Crying and Laughing

The three words I’ve been dreading to string together: I dropped him.

My friends tell me: don’t blame yourself, it wasn’t your fault, don’t judge, it could’ve happened to anyone, it was a freak accident. The A word. The A word and I have a terrible relationship. When my kids say “It was just an accident,” I cringe because I want them to believe they have some control over that glass of milk. Spills can be prevented with more care. Falls can be prevented with firmer grips. If people took better care, we would have less accidents.

I’ve been trying to turn down the volume of that jagged song in my head; it’s the blame song. It plays in my background on a pretty regular basis. And I think it has something to do with an incident from when I was a kid. When I was 9 or 10 years old, I was hit by a pickup truck. It was after school, and I was running across the street to the ice cream man. I remember falling. I remember my head banging against the license plate. I remember my knees were bleeding and little rocks were embedded in my palms. People huddled around me. I remember limping back home as fast as I could with no ice cream. That night when my parents returned home from work, I got in big trouble for not being more careful, not looking both ways before crossing the street. We were immigrants. We were on survival mode. We were not allowed accidents. There was no room, no time, no money for broken bones or death. Their panicked discipline erupted from fear. And I suppose on some level, it worked. I never again got hit by a moving vehicle.

But the incident left a deep enough impression on me to affect how I raise my kids and how I relate to this beautiful and awful world full of people prone to accidents. Am I blaming my parents for my instinct to blame? When something goes wrong, I am quick to blame and quick to anger. John tells me there’s no room for anger in any of this. It’s easy for him to say because anger has no appeal to him. When something goes wrong, my husband heads straight to sadness, while I have to make a few stops pointing my finger and fuming before I reach that sweet and gentle land of sadness where it’s all right to be vulnerable, where you can actually start to feel yourself heal. I guess there’s no one way to mourn. We mourn as we are. I’m going to use all my resources and make all the stops I need to heal. Blame, anger, sadness, tears and laughter.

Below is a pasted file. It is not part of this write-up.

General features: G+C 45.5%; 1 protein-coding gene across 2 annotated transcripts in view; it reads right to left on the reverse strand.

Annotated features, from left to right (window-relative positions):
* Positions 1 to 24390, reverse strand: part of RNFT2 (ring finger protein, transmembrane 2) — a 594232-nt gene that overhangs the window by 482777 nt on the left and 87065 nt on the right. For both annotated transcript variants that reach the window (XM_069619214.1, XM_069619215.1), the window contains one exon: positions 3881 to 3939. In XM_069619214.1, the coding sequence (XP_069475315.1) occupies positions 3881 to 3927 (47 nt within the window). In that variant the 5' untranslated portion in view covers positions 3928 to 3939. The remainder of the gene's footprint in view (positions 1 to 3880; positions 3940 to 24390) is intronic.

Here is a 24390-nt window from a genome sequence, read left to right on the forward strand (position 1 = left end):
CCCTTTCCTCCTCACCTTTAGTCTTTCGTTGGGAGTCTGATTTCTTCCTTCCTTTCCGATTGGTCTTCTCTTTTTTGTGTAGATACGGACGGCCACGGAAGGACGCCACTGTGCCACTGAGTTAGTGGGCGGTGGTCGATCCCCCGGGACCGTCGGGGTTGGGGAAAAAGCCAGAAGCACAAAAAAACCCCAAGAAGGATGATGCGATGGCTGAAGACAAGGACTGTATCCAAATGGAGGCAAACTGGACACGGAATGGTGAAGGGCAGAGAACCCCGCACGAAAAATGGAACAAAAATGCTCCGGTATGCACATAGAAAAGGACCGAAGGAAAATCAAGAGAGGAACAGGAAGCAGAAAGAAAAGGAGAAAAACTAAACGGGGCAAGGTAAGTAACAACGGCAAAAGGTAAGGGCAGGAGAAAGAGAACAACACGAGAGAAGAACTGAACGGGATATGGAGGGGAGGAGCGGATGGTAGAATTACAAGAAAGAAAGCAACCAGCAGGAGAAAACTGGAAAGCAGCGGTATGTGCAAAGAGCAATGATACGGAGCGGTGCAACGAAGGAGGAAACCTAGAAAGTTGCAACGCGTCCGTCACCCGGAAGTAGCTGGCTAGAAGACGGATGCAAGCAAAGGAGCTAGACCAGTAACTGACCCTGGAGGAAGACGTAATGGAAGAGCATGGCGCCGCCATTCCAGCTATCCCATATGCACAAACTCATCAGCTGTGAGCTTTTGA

Yesterday, our 7-year-old came home from school and told us how her day went. The class had gotten word that she had lost her puppy. After all the hugs and words of comfort, the one curious boy who had to get the details of the puppy’s remains came up to her and asked, “So, what happened to the dog’s body?”

Ellie, with all her seven years of building a multisyllabic vocabulary, answered, “He was decimated.”

I imagine the boy going home and asking about the meaning of the word and his parents telling him that the word was used by the Roman army a long time ago, that it means to kill one in every ten soldiers who was a traitor or a coward. Decem is Latin for ten. And how it has now come to mean mass destruction. I imagine the boy furrowing his brow, trying to make sense, trying to bring together the images of Roman soldiers, mass destruction, the number ten and puppies all loose in his head.

Published in: on December 5, 2012 at 1:16 pm  Comments (2)  

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2 CommentsLeave a comment

  1. Beautiful. Obviously, one of the important steps in your healing is to process through writing. Thank you for sharing this with us. I wish you peace. I know you are decimated.

  2. For what it’s worth, there sure is a lot of hindsight in that first paragraph.

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